It is clear from my above analysis/opinion of the BAR that I am completely disappointed and feel ashamed as a lawyer in 2018. Although there are a few lawyers who have tried in their little way to promote a BAR that stands for Justice and the Rule of Law, sadly; they are in the minority to the extent that their impact is hardly felt.
The BAR needs to re-embrace some old practices of Ethics, pupillage and traditions that has distinguished this profession from other professions. We need to care more about the community we live in, protect the Rule of Law, see to the proper training of lawyers (some of whom will become judges) and ensure that the profession is not run over by touts.
The NBA’s relationship with the BENCH leaves much to be desired. It is my opinion that more is expected from the BAR than from the BENCH in promoting a good relationship; especially noting that every Judge is first and always will be a member of the BAR.
The BAR in 2018 has been subject to ridicule; especially during the aftermath of its elections; the many court cases pending on different issues, of the outcomes of elections since 2016 and recently with the financial reports showing gross mismanagement and possible embezzlement of funds. It is very disheartening that a noble profession such as ours is being overrun by self-serving elements that seek to destroy the very noble fabric of the profession.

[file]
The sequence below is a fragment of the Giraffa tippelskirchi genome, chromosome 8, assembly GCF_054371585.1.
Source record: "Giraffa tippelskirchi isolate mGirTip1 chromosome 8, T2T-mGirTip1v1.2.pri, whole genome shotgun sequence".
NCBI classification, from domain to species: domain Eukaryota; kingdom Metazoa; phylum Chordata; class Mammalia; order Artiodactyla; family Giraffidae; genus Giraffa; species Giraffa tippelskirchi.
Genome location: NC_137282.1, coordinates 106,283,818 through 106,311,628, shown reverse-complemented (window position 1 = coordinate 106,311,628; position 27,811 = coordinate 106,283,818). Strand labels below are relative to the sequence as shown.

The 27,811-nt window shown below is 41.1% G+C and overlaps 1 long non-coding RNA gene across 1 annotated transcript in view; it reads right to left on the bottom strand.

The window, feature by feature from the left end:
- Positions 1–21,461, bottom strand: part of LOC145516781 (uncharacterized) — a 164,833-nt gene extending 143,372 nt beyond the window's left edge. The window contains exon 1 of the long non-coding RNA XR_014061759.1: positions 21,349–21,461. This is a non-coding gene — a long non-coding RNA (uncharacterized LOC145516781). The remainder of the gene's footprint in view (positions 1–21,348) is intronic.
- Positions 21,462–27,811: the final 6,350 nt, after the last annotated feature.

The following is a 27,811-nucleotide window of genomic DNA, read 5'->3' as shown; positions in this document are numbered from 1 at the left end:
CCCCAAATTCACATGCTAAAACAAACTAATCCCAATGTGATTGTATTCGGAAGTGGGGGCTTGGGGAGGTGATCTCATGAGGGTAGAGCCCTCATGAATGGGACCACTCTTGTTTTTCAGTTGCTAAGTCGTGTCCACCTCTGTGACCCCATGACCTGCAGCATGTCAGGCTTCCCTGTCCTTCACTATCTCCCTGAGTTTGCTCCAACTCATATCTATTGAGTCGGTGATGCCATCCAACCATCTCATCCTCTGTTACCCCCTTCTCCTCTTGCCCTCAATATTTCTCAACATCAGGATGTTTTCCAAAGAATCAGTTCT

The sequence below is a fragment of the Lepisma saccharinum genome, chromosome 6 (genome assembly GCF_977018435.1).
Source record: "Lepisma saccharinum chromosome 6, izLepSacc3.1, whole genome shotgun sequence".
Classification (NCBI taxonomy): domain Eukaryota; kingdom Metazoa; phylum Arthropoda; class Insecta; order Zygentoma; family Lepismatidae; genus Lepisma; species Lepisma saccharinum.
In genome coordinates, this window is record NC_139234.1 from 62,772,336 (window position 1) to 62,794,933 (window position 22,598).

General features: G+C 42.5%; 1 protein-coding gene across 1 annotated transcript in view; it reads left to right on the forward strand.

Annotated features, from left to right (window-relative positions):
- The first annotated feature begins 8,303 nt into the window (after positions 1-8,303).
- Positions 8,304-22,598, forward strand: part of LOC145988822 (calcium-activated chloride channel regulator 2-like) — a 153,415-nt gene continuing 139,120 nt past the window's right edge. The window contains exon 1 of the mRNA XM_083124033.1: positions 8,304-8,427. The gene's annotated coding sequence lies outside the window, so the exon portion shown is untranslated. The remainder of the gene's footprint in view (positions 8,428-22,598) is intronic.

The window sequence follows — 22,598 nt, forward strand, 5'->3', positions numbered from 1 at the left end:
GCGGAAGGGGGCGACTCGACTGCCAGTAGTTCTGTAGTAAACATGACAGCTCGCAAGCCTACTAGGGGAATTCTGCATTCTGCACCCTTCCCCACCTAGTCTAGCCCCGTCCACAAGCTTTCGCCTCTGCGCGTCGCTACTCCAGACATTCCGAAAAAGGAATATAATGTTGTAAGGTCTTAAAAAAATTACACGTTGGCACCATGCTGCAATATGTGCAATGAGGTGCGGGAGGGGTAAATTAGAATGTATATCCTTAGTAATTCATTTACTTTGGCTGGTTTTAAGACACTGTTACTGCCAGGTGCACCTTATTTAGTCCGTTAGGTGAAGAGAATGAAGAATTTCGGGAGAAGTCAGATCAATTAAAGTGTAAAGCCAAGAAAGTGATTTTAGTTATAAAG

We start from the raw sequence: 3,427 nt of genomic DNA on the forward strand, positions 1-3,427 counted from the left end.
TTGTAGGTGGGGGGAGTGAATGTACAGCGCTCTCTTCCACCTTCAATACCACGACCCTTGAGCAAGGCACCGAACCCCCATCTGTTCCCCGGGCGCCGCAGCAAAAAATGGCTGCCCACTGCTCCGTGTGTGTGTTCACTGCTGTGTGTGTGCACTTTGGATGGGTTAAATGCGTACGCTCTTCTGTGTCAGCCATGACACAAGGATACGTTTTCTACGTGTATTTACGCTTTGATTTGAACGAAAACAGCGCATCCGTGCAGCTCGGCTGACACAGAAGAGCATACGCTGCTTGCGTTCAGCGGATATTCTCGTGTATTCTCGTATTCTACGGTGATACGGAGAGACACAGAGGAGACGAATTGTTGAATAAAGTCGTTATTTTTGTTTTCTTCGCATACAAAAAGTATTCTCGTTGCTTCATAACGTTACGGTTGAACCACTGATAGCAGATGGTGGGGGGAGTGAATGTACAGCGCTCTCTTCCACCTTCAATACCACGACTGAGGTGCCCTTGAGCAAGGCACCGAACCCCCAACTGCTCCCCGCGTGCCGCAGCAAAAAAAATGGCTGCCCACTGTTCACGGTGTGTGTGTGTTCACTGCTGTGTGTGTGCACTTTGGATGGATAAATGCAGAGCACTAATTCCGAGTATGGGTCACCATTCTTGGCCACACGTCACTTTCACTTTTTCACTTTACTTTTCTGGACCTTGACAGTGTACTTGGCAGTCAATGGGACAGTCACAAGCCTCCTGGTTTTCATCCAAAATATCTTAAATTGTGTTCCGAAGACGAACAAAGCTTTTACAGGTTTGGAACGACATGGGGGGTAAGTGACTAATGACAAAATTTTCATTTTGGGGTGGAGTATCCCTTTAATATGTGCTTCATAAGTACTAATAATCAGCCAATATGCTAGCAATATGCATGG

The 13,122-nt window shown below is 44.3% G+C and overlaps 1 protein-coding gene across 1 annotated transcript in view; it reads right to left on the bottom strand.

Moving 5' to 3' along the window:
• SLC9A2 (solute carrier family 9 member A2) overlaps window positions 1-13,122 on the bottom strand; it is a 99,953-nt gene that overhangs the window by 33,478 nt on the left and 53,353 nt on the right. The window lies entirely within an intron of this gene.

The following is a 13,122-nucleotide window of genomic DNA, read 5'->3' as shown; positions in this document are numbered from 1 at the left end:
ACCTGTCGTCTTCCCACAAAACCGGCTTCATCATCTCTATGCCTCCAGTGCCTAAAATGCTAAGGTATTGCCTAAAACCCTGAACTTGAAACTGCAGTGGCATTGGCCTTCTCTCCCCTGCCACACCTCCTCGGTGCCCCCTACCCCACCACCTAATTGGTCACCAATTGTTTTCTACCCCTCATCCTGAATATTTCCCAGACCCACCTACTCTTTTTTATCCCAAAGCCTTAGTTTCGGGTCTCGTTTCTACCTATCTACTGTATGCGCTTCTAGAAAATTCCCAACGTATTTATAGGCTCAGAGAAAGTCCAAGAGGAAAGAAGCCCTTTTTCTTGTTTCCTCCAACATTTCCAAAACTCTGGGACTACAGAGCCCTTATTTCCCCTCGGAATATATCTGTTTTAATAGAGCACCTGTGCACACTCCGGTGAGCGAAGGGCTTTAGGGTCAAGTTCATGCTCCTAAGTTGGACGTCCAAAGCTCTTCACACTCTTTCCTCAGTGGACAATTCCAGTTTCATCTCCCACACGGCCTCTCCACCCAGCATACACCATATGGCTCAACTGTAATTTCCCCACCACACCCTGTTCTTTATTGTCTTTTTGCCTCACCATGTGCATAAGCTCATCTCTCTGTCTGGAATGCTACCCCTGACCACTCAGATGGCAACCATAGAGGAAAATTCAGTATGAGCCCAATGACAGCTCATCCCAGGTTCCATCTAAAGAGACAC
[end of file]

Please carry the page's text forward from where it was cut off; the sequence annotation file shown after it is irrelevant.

HOPES FOR 2019
There is a movement amongst Lawyers, judges, law lecturers, Bar leaders and law students who seek to restore the image of our noble profession. A great wave is coming, a push back, an idea to reinvent and repurpose the legal profession. This revolution to reclaim our integrity will come at some cost but it’s a cost we are willing to pay.
Fight Against Corruption in the Judiciary (FIACIJ) has recently extended its intervention to the BAR, we will tackle corruption amongst lawyers, expose it and ensure that it is eradicated. We are not happy with the way things are going, we will not blame anyone, we will not witch-hunt but dispassionately and with respect; educate, encourage, enable and equip our profession with the tools to eradicate all forms of malpractices amongst us.
In 2019, we will build a BAR that is community focused, a Judiciary that is the last HOPE of the common man and a nation that respects the RULE OF LAW.
FIACIJ is a national watchdog group set up within the Social Media Community to Resist, Record and Report all acts of Corruption within the Judiciary and the BAR. Its aim is also to proffer policy recommendations that will reduce the scourge of corruption within the most revered arm of Government and the Legal Profession.